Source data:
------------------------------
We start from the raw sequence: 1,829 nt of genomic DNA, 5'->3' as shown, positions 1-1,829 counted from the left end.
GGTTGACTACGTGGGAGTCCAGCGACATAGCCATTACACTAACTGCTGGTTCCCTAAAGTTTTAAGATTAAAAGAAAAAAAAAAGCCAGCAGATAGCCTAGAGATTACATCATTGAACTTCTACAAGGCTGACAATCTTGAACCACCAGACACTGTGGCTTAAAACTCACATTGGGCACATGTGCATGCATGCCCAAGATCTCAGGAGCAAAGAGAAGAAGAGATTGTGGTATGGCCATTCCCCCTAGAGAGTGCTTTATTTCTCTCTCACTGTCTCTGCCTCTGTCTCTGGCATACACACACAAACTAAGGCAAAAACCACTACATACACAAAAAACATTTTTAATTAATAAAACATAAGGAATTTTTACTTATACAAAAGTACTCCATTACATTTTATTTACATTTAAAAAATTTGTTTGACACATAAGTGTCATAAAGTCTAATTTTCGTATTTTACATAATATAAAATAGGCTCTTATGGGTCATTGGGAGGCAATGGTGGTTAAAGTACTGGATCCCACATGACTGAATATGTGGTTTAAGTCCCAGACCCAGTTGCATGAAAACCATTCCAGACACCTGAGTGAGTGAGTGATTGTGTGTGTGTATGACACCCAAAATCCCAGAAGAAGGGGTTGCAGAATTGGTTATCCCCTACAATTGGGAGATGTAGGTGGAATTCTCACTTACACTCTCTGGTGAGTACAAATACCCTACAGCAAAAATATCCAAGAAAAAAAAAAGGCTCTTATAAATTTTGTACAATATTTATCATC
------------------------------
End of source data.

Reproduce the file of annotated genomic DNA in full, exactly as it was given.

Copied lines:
We start from the raw sequence: 1,829 nt of genomic DNA, 5'->3' as shown, positions 1-1,829 counted from the left end.
GGTTGACTACGTGGGAGTCCAGCGACATAGCCATTACACTAACTGCTGGTTCCCTAAAGTTTTAAGATTAAAAGAAAAAAAAAAGCCAGCAGATAGCCTAGAGATTACATCATTGAACTTCTACAAGGCTGACAATCTTGAACCACCAGACACTGTGGCTTAAAACTCACATTGGGCACATGTGCATGCATGCCCAAGATCTCAGGAGCAAAGAGAAGAAGAGATTGTGGTATGGCCATTCCCCCTAGAGAGTGCTTTATTTCTCTCTCACTGTCTCTGCCTCTGTCTCTGGCATACACACACAAACTAAGGCAAAAACCACTACATACACAAAAAACATTTTTAATTAATAAAACATAAGGAATTTTTACTTATACAAAAGTACTCCATTACATTTTATTTACATTTAAAAAATTTGTTTGACACATAAGTGTCATAAAGTCTAATTTTCGTATTTTACATAATATAAAATAGGCTCTTATGGGTCATTGGGAGGCAATGGTGGTTAAAGTACTGGATCCCACATGACTGAATATGTGGTTTAAGTCCCAGACCCAGTTGCATGAAAACCATTCCAGACACCTGAGTGAGTGAGTGATTGTGTGTGTGTATGACACCCAAAATCCCAGAAGAAGGGGTTGCAGAATTGGTTATCCCCTACAATTGGGAGATGTAGGTGGAATTCTCACTTACACTCTCTGGTGAGTACAAATACCCTACAGCAAAAATATCCAAGAAAAAAAAAAGGCTCTTATAAATTTTGTACAATATTTATCATC